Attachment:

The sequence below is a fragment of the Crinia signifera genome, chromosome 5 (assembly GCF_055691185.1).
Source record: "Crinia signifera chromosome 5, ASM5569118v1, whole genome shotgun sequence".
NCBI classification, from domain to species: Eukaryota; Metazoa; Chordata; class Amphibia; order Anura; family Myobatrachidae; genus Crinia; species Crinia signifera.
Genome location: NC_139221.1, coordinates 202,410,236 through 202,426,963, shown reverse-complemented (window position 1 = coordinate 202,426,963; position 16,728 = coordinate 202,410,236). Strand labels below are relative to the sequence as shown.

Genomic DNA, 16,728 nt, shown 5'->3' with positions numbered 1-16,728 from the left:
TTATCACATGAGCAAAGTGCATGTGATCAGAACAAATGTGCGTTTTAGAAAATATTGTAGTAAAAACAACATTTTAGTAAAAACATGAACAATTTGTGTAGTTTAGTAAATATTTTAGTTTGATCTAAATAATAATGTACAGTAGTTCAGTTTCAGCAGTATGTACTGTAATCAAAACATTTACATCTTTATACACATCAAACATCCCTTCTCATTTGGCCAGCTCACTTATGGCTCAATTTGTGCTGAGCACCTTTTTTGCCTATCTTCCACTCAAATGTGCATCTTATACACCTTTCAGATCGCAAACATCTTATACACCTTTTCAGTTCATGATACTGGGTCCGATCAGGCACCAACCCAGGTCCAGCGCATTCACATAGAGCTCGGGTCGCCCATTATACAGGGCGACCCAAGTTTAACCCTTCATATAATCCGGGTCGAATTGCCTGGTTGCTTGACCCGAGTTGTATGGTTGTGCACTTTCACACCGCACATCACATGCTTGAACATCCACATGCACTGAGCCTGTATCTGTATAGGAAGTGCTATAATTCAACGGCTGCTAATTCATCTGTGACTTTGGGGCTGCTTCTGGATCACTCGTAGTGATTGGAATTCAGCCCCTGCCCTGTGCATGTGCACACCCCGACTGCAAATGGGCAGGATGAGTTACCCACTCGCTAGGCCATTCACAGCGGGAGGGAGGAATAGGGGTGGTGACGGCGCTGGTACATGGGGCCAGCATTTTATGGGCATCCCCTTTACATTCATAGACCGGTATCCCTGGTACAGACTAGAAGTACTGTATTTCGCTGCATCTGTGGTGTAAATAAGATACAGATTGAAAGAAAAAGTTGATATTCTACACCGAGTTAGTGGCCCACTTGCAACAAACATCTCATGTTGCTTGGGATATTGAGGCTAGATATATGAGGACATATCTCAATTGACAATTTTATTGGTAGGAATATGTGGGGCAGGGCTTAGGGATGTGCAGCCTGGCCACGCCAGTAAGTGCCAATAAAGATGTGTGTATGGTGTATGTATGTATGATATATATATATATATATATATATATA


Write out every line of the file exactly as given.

The sequence below is a fragment of the Crinia signifera genome, chromosome 5 (assembly GCF_055691185.1).
Source record: "Crinia signifera chromosome 5, ASM5569118v1, whole genome shotgun sequence".
NCBI classification, from domain to species: Eukaryota; Metazoa; Chordata; class Amphibia; order Anura; family Myobatrachidae; genus Crinia; species Crinia signifera.
Genome location: NC_139221.1, coordinates 202,410,236 through 202,426,963, shown reverse-complemented (window position 1 = coordinate 202,426,963; position 16,728 = coordinate 202,410,236). Strand labels below are relative to the sequence as shown.

Genomic DNA, 16,728 nt, shown 5'->3' with positions numbered 1-16,728 from the left:
TTATCACATGAGCAAAGTGCATGTGATCAGAACAAATGTGCGTTTTAGAAAATATTGTAGTAAAAACAACATTTTAGTAAAAACATGAACAATTTGTGTAGTTTAGTAAATATTTTAGTTTGATCTAAATAATAATGTACAGTAGTTCAGTTTCAGCAGTATGTACTGTAATCAAAACATTTACATCTTTATACACATCAAACATCCCTTCTCATTTGGCCAGCTCACTTATGGCTCAATTTGTGCTGAGCACCTTTTTTGCCTATCTTCCACTCAAATGTGCATCTTATACACCTTTCAGATCGCAAACATCTTATACACCTTTTCAGTTCATGATACTGGGTCCGATCAGGCACCAACCCAGGTCCAGCGCATTCACATAGAGCTCGGGTCGCCCATTATACAGGGCGACCCAAGTTTAACCCTTCATATAATCCGGGTCGAATTGCCTGGTTGCTTGACCCGAGTTGTATGGTTGTGCACTTTCACACCGCACATCACATGCTTGAACATCCACATGCACTGAGCCTGTATCTGTATAGGAAGTGCTATAATTCAACGGCTGCTAATTCATCTGTGACTTTGGGGCTGCTTCTGGATCACTCGTAGTGATTGGAATTCAGCCCCTGCCCTGTGCATGTGCACACCCCGACTGCAAATGGGCAGGATGAGTTACCCACTCGCTAGGCCATTCACAGCGGGAGGGAGGAATAGGGGTGGTGACGGCGCTGGTACATGGGGCCAGCATTTTATGGGCATCCCCTTTACATTCATAGACCGGTATCCCTGGTACAGACTAGAAGTACTGTATTTCGCTGCATCTGTGGTGTAAATAAGATACAGATTGAAAGAAAAAGTTGATATTCTACACCGAGTTAGTGGCCCACTTGCAACAAACATCTCATGTTGCTTGGGATATTGAGGCTAGATATATGAGGACATATCTCAATTGACAATTTTATTGGTAGGAATATGTGGGGCAGGGCTTAGGGATGTGCAGCCTGGCCACGCCAGTAAGTGCCAATAAAGATGTGTGTATGGTGTATGTATGTATGATATATATATATATATATATATATATA